The tumor-localizing product HPD (hematoporphyrin derivative) contains both monomer and dimer/oligomer components. The former are potent photosensitizers in cell-free systems and, in some cases, in cell culture. But these porphyrins are poorly retained by neoplastic cells in vivo. Tumor localization derives from the presence, in HPD, of a series of covalently-bound hematoporphyrin dimers and oligomers which are joined by ester and ether linkages. Like many non-localizing porphyrins, these products can bind to circulating low-density lipoprotein and enter cells via LDL receptors. The initial step in tumor localization results from the presence of elevated levels of LDL receptors on the surface of neoplastic cells. But retention of the HP dimer/oligomer fraction results in long-term photosensitization. The preferential dye accumulation in mitochondria cannot be attributed to the presence of specific porphyrin receptors, but may instead result from the ability of the porphyrin dimer/oligomer fraction to undergo a conformational change as a function of its environment. These changes were probed in micellar and pre-micellar systems and the results show the HP dimer/oligomers to have properties not shared by porphyrin monomers.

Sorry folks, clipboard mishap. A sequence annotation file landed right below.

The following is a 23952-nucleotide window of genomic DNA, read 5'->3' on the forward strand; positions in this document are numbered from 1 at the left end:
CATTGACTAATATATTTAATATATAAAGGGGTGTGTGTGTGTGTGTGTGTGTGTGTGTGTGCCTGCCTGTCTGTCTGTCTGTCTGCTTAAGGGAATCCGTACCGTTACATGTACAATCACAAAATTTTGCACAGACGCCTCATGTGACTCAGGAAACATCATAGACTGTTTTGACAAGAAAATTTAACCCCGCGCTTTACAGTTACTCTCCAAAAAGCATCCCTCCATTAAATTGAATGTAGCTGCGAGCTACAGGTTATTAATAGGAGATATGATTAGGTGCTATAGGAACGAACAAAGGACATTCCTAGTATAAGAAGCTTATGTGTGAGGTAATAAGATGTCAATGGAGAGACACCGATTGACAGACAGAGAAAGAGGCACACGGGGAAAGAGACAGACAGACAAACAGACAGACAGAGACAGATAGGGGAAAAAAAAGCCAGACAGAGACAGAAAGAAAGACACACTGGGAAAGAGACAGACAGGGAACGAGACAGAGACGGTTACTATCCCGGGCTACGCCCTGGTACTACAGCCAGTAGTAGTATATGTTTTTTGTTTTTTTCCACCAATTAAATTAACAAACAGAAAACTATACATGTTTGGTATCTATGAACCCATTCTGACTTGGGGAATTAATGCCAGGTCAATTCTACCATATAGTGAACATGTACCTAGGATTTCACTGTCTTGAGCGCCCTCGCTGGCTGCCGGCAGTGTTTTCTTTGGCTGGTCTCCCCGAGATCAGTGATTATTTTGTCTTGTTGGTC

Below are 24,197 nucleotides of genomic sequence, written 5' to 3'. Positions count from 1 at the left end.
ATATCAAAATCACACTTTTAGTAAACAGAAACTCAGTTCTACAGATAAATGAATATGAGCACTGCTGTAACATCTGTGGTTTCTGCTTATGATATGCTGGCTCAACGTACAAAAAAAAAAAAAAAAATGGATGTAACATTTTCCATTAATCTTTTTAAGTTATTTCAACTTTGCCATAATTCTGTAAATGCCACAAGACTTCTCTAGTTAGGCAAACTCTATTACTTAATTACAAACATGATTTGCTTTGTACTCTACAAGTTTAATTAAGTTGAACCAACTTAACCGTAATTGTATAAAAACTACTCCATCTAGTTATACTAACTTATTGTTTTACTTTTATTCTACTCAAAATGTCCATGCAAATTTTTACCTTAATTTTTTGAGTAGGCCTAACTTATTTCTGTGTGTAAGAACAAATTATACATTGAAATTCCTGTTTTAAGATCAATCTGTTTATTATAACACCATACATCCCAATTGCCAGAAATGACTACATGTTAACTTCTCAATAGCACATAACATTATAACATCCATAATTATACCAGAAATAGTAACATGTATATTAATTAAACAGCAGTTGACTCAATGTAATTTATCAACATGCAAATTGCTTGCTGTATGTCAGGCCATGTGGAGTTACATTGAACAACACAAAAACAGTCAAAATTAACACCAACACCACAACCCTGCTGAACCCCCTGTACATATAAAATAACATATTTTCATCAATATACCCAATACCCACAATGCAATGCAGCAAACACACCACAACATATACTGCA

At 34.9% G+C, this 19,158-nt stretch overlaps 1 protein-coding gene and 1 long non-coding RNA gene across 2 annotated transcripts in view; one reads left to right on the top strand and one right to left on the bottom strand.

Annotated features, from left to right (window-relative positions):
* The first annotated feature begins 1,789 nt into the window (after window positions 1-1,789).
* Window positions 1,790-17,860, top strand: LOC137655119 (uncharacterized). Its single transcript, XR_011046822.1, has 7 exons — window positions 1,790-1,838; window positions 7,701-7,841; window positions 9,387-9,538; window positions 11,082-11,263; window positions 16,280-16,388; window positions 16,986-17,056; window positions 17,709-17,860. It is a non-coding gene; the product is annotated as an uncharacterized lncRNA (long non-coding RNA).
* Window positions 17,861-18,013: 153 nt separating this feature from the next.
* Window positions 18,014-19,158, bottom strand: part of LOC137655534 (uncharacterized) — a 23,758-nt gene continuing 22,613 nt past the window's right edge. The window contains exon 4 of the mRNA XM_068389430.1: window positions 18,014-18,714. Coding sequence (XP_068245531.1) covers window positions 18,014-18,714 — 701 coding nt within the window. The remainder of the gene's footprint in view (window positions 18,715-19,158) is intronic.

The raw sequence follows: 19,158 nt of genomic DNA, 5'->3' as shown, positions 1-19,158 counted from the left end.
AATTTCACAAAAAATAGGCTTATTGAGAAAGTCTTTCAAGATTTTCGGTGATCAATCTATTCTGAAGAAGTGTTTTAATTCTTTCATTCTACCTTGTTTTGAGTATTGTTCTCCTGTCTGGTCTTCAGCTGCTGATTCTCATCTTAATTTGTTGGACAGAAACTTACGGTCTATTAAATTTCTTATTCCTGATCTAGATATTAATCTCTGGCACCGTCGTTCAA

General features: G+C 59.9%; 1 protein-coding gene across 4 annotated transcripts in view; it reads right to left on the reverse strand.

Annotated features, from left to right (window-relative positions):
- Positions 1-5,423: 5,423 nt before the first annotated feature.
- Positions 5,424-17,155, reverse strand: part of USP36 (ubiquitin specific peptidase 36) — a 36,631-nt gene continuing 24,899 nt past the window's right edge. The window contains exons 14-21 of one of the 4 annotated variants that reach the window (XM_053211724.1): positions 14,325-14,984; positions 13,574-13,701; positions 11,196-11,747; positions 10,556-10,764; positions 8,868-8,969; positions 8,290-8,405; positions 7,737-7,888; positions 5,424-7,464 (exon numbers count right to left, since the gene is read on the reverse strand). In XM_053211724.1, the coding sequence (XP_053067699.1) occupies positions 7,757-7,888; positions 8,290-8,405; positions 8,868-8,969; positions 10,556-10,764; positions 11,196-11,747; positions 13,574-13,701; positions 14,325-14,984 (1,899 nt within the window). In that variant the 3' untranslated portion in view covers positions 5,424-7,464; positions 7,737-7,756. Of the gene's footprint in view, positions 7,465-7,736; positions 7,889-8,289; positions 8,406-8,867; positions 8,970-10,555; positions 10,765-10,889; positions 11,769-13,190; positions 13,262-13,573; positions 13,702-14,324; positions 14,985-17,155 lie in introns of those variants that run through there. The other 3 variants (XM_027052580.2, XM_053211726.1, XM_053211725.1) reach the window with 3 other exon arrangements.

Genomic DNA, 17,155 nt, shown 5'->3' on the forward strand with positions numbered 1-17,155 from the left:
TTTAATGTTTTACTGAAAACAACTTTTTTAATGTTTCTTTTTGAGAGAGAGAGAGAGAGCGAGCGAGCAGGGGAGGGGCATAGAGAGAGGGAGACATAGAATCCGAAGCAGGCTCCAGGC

David Kessel, David Kessel,
"Mechanism Of Tumor Localization And Therapy By Derivatives Of Hematoporphyrin", Proc. SPIE 0847, New Directions in Photodynamic Therapy, (19 February 1988); doi: 10.1117/12.942702; https://doi.org/10.1117/12.942702